The most successful change process empowers you to hold yourself responsible for making decisions. Sometimes it’s not possible now, but it will be.
About a year ago, I got a new-to-me car that had a navigation system. With the vast majority of my driving being local and a navigation app on my phone, I didn’t need this feature. However, in recent months, I found myself going to new places more often, so it was nice to have this option available. The difference I’ve noticed between the navigation app on my phone and the one in my car is most interesting. The navigation system in my car adds “if possible…” before many of the point-by-point instructions. For example, the voice instructions say something like, “if possible, take the next exit onto H Avenue.” At first, I thought it was a fluke, assuming that my car’s navigation system somehow had special information about the traffic or perhaps an accident that indicated the instructions given may not actually be possible to execute. And the cynic in me thought maybe it was a way for the navigation system to avoid responsibility for incorrect or less-than-ideal instructions.
But the more I thought about the addition of those two words, the more I liked the fact that the user of that system (i.e., the driver of the car) had to make the final decision about whether or not those instructions were actually the best instructions at that given moment. Adding this perspective to other aspects of our life can be extremely powerful. Empowering.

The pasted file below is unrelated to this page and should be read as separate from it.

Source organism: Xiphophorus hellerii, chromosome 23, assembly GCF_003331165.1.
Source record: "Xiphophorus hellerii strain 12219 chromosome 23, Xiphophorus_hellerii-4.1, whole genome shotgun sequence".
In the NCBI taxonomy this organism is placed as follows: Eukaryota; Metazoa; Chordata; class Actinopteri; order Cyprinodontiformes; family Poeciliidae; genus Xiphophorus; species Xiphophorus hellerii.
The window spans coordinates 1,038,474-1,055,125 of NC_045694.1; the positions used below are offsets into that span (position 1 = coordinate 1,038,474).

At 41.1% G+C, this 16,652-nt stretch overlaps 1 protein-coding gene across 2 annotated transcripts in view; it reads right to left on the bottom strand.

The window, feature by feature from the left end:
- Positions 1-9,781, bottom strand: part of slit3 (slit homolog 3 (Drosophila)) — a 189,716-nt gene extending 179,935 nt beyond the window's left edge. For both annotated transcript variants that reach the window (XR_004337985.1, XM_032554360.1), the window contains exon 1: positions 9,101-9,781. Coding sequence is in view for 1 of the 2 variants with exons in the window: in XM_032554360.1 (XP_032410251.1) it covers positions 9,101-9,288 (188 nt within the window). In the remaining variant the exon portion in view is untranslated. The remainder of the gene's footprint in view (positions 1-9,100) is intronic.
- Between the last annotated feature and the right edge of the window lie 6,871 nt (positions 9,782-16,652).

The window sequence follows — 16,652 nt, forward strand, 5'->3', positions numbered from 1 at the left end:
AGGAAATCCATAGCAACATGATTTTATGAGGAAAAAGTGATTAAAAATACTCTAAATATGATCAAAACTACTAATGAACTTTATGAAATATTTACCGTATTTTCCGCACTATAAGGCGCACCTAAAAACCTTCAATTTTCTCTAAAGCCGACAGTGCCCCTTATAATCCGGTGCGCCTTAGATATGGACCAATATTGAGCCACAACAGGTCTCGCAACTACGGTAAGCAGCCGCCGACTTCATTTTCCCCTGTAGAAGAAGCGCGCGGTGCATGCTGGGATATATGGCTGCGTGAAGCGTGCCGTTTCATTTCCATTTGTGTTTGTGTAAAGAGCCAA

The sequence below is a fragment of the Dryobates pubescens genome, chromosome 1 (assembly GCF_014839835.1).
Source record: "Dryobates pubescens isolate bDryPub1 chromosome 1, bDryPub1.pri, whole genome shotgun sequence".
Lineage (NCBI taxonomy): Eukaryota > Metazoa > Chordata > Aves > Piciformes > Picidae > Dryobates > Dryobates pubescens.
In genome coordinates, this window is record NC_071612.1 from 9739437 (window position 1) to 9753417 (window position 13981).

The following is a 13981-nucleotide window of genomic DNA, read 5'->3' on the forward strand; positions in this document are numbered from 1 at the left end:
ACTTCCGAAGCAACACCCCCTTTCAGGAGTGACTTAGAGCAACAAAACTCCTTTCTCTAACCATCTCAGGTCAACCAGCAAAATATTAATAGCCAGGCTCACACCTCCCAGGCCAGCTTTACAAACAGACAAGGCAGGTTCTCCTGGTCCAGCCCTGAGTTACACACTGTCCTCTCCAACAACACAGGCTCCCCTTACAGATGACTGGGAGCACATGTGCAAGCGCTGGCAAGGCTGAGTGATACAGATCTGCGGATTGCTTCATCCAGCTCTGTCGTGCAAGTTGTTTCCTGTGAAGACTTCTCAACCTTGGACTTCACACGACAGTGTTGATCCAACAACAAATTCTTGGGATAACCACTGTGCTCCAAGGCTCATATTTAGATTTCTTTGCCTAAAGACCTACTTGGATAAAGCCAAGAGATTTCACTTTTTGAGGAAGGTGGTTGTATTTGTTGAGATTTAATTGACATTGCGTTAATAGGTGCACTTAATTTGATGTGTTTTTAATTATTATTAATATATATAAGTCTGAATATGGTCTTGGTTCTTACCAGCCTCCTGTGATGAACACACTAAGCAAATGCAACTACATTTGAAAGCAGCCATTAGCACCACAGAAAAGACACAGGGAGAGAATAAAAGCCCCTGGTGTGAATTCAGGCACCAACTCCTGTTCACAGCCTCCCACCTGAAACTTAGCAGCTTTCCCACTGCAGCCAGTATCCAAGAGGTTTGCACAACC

Common sense? Not really. Great leaders and teachers empower employees and students.
My Pilates instructor has a similar method of communicating instructions that gives the student the information to determine what’s best during class. The instructor might offer a range of options for each exercise, depending on what area of the body you want to focus on, or may offer different set-up options to accommodate individual skill sets or injuries. For example, several of the exercises are normally done kneeling, but for those students with a knee replacement, the same exercise may be modified to a sitting pose. Effective yoga classes I’ve attended also offer similar options for accommodating skill and flexibility.
Great leaders also recognize this ‘if possible’ perspective. When discussing the need for an employee behavior change, a wise leader once shared the way he initially assessed the situation. He said that he tried to determine if an employee was unwilling or unable to adjust behavior. Super simple but very powerful. If an employee is able, but unwilling to adjust behavior, then the ‘if possible’ question is answered with a ‘yes’ but the employee has ultimately decided that she is not going to make an adjustment. That leader is then able to make a better decision about keeping that person in her current role or the organization. If the answer to the question is that the employee is willing to change behavior but unable, then the ‘if possible’ question is answered with a ‘no,’ and that opens the potential opportunity to provide training or adjust circumstances until we can get to a “it’s possible” (willing and able) scenario.
I like that navigation (and life) rarely say something is impossible, only that we have to stay on the journey… keep moving… until it is possible.
How do you determine “if possible” for yourself?
As an individual, are you accepting responsibility for your decisions?
As a leader, how are you providing a range of options for employees (and thus removing obstacles) to meet expectations?
Please share your thoughts with me!